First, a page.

Yet the old ideal was as dead as the proverbial doornail long before the First World War pushed it into an unmarked grave. The cause of death was the same thing that normally dooms such ideals, the immense gap that had opened up over time between the archetype and the increasingly sordid and pedestrian realities on which it was projected. In a certain ironic sense, history was doing for central Europe what Carl Jung did for his patients—drawing a distinction between the emotionally powerful image and the underwhelming reality—but of course there was a catch, for the departure of one archetype doesn’t mean the end of the projection mechanism, nor does it guarantee that the one that rises in its place will be an improvement.

All this seems relevant to me just now, because whatever future is stirring in the deep places of the American psyche just now is apparently still far off.  As I watch the fantasies and restless dreams of my own culture, what I see looks far more like a death than a birth.

Here again, as in nineteeth-century Germany, among the clearest markers of that death is the crowd of public figures insisting that it just ain’t so. I’m thinking here especially of blog posts by science fiction writer David Brin, forwarded by one of my longtime readers—tip of the hat to Pat Mathews. I’d encourage readers to take in one of his posts in particular, from March of this year. It ran through a list of mildly interesting astronomical discoveries over the last year or so in an attempt to prove that progress is still on track, and then wound up with a peroration that, in its passionate befuddlement, invites comparison with the finest sort of tub-thumping tent revival rhetoric: “If you have any notions of progress, of wanting your descendants to bestride the stars, then reject the blithering-dopey ‘cycles of history’ and ‘The Fourth Turning’ and ‘we’re all doomed’ rants of those who would turn away from science and wonder.”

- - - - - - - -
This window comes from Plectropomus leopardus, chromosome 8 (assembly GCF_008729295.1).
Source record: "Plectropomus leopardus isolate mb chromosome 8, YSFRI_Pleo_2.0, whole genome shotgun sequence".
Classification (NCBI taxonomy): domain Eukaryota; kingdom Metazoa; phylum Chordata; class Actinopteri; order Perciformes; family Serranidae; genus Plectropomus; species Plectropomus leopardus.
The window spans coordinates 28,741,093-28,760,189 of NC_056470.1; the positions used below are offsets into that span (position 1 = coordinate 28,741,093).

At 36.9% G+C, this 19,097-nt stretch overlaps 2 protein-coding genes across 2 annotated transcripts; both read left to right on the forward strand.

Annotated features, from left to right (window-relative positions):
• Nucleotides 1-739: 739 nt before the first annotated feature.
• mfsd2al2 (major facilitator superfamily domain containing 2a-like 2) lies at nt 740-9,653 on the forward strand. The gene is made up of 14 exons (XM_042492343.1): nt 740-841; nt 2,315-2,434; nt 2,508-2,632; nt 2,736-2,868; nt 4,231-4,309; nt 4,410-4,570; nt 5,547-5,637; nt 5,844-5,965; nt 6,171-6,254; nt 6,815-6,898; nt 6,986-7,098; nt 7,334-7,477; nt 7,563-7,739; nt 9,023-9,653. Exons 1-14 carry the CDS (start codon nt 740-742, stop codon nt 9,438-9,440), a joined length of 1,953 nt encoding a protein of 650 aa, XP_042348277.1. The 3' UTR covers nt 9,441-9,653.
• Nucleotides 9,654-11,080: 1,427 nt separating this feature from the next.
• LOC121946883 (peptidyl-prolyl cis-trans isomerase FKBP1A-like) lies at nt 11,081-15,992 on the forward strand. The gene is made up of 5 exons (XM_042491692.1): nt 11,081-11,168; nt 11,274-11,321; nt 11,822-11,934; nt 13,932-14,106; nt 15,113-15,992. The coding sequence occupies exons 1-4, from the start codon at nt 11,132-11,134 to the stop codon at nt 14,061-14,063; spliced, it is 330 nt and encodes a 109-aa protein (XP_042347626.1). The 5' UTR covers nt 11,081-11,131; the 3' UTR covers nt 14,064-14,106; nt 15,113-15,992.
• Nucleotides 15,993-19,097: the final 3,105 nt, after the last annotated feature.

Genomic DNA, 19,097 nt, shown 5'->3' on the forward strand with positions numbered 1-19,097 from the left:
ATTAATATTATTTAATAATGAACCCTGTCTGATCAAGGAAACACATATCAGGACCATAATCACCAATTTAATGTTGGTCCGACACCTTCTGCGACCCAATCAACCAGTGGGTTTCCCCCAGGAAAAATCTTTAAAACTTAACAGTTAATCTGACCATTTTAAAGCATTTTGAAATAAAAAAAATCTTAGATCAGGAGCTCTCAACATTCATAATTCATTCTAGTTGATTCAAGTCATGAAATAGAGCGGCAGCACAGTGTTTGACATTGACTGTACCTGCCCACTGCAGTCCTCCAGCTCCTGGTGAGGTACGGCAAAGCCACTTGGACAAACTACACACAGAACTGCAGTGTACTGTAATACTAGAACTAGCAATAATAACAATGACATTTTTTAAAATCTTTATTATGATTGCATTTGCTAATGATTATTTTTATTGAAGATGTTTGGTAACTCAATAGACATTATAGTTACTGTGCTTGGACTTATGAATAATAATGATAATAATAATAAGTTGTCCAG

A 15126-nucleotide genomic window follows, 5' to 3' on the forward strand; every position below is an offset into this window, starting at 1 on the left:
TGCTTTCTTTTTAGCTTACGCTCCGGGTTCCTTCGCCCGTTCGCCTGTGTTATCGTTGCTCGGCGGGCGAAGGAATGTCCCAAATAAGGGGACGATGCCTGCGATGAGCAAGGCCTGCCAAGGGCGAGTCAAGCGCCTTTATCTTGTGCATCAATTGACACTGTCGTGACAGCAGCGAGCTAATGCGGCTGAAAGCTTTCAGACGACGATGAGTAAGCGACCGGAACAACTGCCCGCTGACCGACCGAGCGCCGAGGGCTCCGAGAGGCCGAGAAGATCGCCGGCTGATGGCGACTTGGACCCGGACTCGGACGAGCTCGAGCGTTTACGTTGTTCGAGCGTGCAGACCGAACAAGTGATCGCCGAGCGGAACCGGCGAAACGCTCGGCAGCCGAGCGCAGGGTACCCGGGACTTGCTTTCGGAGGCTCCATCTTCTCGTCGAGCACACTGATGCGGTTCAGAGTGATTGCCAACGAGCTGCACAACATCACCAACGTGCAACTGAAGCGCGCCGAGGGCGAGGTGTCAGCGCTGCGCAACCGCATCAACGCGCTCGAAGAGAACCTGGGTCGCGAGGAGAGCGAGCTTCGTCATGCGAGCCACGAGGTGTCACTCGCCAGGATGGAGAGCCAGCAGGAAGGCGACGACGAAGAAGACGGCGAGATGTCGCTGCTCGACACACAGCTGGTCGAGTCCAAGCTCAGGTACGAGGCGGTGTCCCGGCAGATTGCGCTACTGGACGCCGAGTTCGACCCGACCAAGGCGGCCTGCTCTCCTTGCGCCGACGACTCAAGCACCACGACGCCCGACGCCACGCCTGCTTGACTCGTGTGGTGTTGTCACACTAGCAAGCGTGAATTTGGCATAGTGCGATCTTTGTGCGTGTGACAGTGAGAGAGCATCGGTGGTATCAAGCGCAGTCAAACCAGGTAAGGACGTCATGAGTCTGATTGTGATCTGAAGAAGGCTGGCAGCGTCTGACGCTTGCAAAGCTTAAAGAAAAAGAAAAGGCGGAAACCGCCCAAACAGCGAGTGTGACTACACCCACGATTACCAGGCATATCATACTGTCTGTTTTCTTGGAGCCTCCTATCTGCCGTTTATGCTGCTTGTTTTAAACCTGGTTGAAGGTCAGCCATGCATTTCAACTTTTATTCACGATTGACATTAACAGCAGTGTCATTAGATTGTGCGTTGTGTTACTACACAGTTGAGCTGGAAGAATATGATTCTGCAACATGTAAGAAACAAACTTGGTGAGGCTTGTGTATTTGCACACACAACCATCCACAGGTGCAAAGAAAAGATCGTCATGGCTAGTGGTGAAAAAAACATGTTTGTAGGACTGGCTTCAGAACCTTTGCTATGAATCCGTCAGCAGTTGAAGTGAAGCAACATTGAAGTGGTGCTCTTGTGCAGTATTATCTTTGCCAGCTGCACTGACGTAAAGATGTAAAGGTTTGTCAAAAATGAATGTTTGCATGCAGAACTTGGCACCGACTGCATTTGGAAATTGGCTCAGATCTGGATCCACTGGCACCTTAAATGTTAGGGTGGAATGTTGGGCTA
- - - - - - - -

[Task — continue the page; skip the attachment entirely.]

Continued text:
Try to follow the logic here; I promise you it’ll lead you a merry chase. The Fourth Turning, as I suspect most of my readers know, is the title of a book by William Strauss and Neil Howe that argues, on the basis of a fair amount of evidence, that certain patterns in US political and cultural history repeat over a period of eighty to ninety years. Theories of historical cycles go back long before Strauss and Howe, of course, and here again there’s a great deal of evidence to back them. The notion that cyclic theories of history somehow amount to a claim that “we’re all doomed” is quite an impressive non sequitur, which makes what little sense it can muster only from within a narrow ideological stance—we’ll get to that latter in a moment—and the claim that people who accept the possibility of historical cycles are deliberately turning away from science and wonder is pure ad hominem handwaving. (We can ignore such clumsy outbursts as “blithering-dopey,” which are just embarrassing; Brin used to be a better writer than that.)

The telltale line in all this is Brin’s invocation of “wanting your descendants to bestride the stars.”  Behind that line lies one of the great archetypal narratives of the recent past, the dream of infinite expansion into outer space. That’s the narrow ideological stance I mentioned a moment ago.  As we’ll see in an upcoming post, the recognition that civilizations have a life cycle—they rise, and then fall, and then new ones rise in their places—is far from a prophecy of doom, and it leaves at least as much room for science and wonder as the rigidly linear notion of history Brin evidently prefers. The one thing it doesn’t permit is the claim that humanity is on a one-way track that leads straight from the caves to the stars.